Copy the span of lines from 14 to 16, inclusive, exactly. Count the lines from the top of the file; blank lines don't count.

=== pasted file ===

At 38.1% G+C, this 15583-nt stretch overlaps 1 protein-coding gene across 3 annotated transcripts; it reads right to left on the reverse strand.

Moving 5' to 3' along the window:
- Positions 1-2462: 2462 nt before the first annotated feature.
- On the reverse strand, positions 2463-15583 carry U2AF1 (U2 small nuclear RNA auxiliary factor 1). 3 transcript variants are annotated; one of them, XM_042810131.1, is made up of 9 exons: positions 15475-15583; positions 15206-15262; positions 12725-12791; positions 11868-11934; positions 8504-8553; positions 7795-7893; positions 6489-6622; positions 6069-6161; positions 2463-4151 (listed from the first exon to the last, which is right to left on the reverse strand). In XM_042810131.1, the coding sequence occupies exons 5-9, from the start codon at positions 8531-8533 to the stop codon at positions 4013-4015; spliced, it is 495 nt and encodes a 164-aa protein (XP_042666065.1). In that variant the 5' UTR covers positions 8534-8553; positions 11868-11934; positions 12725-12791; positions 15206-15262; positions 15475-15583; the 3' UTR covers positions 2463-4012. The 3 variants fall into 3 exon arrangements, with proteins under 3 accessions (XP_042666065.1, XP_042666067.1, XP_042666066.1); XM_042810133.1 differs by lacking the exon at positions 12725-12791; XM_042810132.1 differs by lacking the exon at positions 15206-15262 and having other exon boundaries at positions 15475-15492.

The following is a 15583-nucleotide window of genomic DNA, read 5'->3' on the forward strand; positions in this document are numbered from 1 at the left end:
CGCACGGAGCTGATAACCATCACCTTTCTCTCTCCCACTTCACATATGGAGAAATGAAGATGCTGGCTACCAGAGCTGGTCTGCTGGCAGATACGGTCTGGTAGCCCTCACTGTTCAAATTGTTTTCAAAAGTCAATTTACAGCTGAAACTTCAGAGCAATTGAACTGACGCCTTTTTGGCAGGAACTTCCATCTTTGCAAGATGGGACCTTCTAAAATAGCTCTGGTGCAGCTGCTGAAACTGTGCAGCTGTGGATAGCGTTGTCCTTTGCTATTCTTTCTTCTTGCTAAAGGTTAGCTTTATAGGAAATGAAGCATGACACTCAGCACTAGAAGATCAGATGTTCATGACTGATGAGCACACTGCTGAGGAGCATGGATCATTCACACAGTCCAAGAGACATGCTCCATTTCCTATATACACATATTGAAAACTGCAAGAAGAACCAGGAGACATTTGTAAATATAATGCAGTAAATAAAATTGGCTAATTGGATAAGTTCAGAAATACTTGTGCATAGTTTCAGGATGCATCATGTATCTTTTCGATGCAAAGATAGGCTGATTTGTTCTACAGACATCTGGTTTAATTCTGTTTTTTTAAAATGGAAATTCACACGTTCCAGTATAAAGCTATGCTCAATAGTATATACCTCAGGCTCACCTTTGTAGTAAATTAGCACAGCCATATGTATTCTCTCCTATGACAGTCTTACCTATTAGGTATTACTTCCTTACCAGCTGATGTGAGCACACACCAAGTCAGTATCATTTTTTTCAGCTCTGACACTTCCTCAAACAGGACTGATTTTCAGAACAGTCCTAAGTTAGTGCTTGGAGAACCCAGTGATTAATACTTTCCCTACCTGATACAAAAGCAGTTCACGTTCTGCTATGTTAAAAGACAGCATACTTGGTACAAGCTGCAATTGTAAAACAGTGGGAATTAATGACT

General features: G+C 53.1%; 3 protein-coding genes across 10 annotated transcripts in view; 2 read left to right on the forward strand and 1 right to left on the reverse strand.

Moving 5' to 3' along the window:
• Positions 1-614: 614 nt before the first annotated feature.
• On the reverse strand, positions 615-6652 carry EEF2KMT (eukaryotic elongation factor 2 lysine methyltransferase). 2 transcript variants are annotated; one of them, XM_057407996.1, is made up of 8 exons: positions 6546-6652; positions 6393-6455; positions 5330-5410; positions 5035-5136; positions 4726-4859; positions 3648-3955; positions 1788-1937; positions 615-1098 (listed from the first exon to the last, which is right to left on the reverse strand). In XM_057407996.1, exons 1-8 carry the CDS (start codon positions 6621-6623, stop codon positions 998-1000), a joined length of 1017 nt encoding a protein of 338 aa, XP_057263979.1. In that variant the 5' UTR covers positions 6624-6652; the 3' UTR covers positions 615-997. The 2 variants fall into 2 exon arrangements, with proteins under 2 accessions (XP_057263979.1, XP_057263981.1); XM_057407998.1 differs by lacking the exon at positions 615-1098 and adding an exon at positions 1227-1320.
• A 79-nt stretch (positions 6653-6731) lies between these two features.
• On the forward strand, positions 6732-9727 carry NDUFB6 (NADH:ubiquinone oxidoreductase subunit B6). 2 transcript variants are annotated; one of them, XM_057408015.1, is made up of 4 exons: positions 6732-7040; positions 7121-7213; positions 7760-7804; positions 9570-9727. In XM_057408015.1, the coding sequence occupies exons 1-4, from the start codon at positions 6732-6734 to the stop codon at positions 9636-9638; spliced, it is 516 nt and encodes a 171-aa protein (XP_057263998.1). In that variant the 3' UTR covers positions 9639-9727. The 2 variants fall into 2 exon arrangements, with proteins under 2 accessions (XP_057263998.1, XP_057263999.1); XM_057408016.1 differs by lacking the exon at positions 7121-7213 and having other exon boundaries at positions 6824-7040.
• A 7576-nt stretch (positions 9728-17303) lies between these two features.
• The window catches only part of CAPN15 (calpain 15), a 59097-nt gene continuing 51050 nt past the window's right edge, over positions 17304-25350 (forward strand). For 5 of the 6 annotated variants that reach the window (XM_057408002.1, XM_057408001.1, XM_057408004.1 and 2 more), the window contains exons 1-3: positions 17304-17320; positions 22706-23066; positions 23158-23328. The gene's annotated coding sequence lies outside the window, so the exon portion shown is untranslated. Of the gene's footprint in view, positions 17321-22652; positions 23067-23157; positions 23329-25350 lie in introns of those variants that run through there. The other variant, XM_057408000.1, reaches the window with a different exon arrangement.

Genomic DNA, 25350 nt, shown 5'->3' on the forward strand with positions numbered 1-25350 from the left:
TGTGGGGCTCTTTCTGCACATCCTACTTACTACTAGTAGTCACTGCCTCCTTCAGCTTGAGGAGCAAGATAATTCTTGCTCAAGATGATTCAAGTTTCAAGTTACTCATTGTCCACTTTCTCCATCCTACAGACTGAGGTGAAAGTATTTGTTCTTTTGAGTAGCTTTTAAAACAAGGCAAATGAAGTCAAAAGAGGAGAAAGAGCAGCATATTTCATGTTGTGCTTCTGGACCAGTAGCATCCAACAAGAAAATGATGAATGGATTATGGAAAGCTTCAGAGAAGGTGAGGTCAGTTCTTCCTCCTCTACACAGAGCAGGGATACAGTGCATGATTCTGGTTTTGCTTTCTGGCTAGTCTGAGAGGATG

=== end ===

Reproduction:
• The window catches only part of CAPN15 (calpain 15), a 59097-nt gene continuing 51050 nt past the window's right edge, over positions 17304-25350 (forward strand). For 5 of the 6 annotated variants that reach the window (XM_057408002.1, XM_057408001.1, XM_057408004.1 and 2 more), the window contains exons 1-3: positions 17304-17320; positions 22706-23066; positions 23158-23328. The gene's annotated coding sequence lies outside the window, so the exon portion shown is untranslated. Of the gene's footprint in view, positions 17321-22652; positions 23067-23157; positions 23329-25350 lie in introns of those variants that run through there. The other variant, XM_057408000.1, reaches the window with a different exon arrangement.

Genomic DNA, 25350 nt, shown 5'->3' on the forward strand with positions numbered 1-25350 from the left:
TGTGGGGCTCTTTCTGCACATCCTACTTACTACTAGTAGTCACTGCCTCCTTCAGCTTGAGGAGCAAGATAATTCTTGCTCAAGATGATTCAAGTTTCAAGTTACTCATTGTCCACTTTCTCCATCCTACAGACTGAGGTGAAAGTATTTGTTCTTTTGAGTAGCTTTTAAAACAAGGCAAATGAAGTCAAAAGAGGAGAAAGAGCAGCATATTTCATGTTGTGCTTCTGGACCAGTAGCATCCAACAAGAAAATGATGAATGGATTATGGAAAGCTTCAGAGAAGGTGAGGTCAGTTCTTCCTCCTCTACACAGAGCAGGGATACAGTGCATGATTCTGGTTTTGCTTTCTGGCTAGTCTGAGAGGATG